9 January 2019 - The first conviction for Trafficking in Persons for domestic servitude was handed down in Colombia in September 2018. The case was led by a Prosecutor who participated in a training of the United Nations Office on Drugs and Crime and based her legal arguments before the court on concepts she had learned in the training, including the concept of abuse of a position of vulnerability. The judicial decision of the case refers to the UNODC Issue Paper on "Abuse of a position of vulnerability and other "means" within the definition of trafficking in persons."
After the facts of the case were presented in court, a Colombian woman was found guilty and sentenced to 13 years and 2 months for trafficking in persons for domestic servitude.
The victim, an 18-year-old indigenous woman from the Carapana community in the department of Vaupes, was promised domestic work and a salary of $77 USD. When she arrived in Bogota she was warned that she would not receive a salary for 2 months because she had to pay for the tickets from her home town to the capital city.
She was later told that she would have to work an additional 20 months without a salary because she had to pay for a decorative piece that she had accidentally broken. The 18-year-old indigenous woman was pregnant and worked more than 12 hours a day with restrictions to her freedom.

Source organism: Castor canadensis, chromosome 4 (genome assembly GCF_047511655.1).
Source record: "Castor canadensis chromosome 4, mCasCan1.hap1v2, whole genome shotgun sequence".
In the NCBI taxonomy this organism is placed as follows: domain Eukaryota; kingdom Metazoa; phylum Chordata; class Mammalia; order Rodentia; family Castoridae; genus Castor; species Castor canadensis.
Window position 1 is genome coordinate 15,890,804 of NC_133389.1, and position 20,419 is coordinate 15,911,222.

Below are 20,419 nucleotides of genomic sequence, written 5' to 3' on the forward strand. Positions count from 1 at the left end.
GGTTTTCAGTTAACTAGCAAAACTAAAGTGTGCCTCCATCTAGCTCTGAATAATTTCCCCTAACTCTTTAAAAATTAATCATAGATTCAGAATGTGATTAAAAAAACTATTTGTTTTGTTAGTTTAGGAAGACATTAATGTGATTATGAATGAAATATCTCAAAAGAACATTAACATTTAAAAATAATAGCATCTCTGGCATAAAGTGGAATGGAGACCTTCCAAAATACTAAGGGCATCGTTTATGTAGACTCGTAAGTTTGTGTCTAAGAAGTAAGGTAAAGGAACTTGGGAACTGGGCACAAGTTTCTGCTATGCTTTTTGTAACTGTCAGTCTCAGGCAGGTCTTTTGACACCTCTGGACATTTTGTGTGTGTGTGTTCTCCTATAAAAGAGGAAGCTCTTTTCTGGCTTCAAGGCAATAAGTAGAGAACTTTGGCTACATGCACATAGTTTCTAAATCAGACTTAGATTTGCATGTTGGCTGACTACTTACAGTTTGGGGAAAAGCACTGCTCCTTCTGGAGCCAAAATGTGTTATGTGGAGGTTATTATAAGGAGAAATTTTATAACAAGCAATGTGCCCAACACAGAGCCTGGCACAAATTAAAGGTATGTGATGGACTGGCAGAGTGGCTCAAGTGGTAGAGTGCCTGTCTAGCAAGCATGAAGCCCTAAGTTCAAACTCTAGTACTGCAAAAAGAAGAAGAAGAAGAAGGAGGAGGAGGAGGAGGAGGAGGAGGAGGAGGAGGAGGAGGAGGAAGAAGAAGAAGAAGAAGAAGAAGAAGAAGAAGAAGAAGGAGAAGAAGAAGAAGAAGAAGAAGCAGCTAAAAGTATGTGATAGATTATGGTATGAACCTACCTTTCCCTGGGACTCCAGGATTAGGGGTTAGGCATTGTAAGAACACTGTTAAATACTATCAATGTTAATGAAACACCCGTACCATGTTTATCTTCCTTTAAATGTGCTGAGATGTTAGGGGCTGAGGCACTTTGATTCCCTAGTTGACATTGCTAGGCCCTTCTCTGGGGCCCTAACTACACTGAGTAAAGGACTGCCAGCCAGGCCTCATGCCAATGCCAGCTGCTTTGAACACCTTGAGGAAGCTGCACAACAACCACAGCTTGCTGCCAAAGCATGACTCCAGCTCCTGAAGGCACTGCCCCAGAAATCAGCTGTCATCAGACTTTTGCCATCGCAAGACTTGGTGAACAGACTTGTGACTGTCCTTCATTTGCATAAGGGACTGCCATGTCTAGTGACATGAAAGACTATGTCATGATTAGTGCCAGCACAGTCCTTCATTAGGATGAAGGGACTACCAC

The Colombian prosecutor who oversaw the case was able to demonstrate that the indigenous woman was vulnerable due to her ethnic origin, low level of education, economic difficulties in her place of origin and because she was pregnant when she arrived in Bogota, and that this position of vulnerability was abused.
This situation of vulnerability coupled with evidence of recruitment and transfer for exploitation were fundamental to the judge's ruling on the existence of Trafficking in Persons for domestic servitude under Colombian criminal rules and procedure.
The prosecutor highlighted the fundamental role of the UNODC tools to configure the existence of the case of trafficking in persons. "This case represents a judicial advance by considering vulnerability as an element to be analysed in human trafficking cases. The UNODC tool allowed us to analyse step by step the facts, the conditions of vulnerability and thus have greater clarity that we were facing a case that should be resolved by criminal law and not by labour law" said the prosecutor of the case .
The decision has been hailed by organizations dedicated to the defence of the rights of indigenous people as an important precedent in the country for the elimination of forms of violence and exploitation based on ethnicity.
Colombia is a party to the UN Convention against Transnational Organized Crime Protocol to Prevent, Suppress and Punish Trafficking in Persons, Especially Women and Children, and since 2005 its criminal legislation provides for the crime of trafficking in persons with prison sentences ranging from 13 to 23 years. It also has a national committee against trafficking in persons made up of 16 national institutions that articulate the national response to assist the victims of these cases.